The sparse setting of minimalist sculptor and conceptual artist Donald Judd’s Soho studio and home, filled with iconic works dating from the 1960s and on, may seem an unlikely spot to showcase monumental paintings by a leader of the pop art movement. However, with the Judd Foundation's new ‘James Rosenquist’ exhibition, five Rosenquist paintings and lithographs perfectly complement the cast iron building, built in 1870.
Judd was hardly a stranger to Rosenquist; they were not only neighbours, but they also shared the same dealer, the acclaimed Leo Castelli. Judd’s famed art collection included work by Rosenquist, Warhol and Lichtenstein, so pop was very much a part of his psyche.
Commanding centre stage is Rosenquist’s 1992 acrylic and oil Time Dust – Black Hole, which is a staggering 35 feet in length, with a grey, diamond dust-like background accented by lined up pencils, a soda can and even a satellite. Placed directly opposite is Judd’s own Victorian desk as well as classic designs, like his copper coffee table.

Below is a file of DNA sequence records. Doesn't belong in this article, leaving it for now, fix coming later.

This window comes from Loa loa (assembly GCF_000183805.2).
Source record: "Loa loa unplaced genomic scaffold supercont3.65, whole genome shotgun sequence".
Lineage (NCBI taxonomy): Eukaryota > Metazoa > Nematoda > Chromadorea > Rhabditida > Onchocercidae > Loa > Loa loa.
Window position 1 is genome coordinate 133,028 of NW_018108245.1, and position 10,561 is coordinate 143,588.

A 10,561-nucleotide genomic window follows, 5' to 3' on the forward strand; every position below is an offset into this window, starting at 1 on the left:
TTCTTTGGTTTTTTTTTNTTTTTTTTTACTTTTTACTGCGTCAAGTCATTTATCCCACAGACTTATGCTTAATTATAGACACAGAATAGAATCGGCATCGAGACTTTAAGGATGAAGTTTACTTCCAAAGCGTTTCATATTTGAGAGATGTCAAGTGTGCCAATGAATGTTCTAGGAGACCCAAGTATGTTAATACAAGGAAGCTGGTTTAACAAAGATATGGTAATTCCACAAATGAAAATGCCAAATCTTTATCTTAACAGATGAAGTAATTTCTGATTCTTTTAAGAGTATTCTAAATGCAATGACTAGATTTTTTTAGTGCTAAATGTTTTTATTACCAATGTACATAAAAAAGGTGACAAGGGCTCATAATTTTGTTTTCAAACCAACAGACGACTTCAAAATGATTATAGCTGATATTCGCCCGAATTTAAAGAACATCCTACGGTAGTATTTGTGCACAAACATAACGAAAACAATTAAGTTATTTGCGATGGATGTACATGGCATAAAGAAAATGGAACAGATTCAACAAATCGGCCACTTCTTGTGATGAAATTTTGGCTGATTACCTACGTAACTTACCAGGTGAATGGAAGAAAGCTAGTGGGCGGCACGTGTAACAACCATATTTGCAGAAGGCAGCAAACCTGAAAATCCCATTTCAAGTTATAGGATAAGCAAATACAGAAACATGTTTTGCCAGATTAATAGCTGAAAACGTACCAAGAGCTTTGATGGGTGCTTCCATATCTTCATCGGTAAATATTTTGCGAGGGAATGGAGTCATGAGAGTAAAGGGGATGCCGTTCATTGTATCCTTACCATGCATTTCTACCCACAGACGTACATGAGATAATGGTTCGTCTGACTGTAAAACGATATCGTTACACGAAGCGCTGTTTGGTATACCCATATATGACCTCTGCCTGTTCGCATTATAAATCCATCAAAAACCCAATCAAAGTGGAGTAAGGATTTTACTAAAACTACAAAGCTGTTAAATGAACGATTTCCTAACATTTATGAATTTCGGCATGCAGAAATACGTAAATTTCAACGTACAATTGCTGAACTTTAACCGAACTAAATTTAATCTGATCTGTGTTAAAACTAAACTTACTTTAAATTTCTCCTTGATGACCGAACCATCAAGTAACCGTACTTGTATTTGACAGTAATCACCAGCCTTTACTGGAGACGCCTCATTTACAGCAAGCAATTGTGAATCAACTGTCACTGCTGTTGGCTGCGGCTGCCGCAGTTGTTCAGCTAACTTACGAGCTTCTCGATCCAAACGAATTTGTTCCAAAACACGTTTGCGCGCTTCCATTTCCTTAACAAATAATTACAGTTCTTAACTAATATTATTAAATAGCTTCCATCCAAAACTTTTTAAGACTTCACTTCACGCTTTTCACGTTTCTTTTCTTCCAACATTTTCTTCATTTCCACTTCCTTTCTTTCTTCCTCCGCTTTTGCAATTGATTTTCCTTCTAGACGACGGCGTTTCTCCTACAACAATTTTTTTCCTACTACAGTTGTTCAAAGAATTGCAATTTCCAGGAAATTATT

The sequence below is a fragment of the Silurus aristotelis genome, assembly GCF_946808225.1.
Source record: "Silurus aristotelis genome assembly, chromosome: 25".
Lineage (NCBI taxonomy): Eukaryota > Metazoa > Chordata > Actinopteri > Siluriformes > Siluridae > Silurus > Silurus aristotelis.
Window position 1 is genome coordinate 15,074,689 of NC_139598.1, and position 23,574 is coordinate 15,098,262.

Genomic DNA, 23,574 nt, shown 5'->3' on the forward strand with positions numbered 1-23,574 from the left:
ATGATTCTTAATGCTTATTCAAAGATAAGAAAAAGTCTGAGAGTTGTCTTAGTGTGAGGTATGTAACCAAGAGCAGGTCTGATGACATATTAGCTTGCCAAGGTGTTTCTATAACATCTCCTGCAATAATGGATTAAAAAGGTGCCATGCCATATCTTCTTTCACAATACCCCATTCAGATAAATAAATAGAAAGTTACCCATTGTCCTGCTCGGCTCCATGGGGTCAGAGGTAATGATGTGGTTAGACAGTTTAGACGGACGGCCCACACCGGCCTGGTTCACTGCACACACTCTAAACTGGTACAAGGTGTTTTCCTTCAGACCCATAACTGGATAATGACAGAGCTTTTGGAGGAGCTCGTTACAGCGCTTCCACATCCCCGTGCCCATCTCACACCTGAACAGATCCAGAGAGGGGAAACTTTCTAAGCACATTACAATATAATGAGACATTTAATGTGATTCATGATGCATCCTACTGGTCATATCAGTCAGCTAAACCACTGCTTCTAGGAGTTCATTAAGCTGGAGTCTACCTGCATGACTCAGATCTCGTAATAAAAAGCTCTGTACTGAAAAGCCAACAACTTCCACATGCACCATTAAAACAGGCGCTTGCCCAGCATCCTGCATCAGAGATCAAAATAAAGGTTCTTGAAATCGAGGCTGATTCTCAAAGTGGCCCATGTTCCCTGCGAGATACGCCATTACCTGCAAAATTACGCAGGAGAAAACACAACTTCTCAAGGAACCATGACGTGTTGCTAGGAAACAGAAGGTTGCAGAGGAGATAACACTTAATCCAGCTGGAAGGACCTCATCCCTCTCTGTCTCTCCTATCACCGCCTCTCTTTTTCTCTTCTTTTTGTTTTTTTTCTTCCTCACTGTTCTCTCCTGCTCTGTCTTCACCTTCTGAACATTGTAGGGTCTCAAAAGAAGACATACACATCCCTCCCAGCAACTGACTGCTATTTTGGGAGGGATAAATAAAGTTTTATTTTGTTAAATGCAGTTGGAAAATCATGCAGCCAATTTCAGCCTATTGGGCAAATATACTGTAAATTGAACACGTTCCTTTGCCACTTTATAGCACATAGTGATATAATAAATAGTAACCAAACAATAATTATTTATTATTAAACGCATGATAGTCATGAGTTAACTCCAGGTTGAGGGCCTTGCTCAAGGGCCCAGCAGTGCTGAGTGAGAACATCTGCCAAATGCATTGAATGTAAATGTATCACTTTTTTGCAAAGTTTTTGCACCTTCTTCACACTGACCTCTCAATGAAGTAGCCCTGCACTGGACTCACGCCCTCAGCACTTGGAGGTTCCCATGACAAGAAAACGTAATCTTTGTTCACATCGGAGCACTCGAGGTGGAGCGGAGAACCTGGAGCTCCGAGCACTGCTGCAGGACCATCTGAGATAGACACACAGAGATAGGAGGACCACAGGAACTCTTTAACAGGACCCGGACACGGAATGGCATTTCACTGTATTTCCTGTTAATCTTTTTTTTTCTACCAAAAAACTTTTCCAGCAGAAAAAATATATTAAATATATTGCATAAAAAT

Close by is Rosenquist’s quixotic 1966 oil Yellow Applause. Cleverly concealed is a mechanism which, at the push of button, effortlessly slides the two-panelled canvas apart.
Flavin Judd, the Judd Foundation's co-president and curator, doesn't see the placement of Rosenquist’s oeuvre in his father’s studio as peculiar. ‘Art and architecture, both dealing with space, influence and effect each other. If a room or building is well designed the art looks better and is stronger, has more of a presence,’ he explains.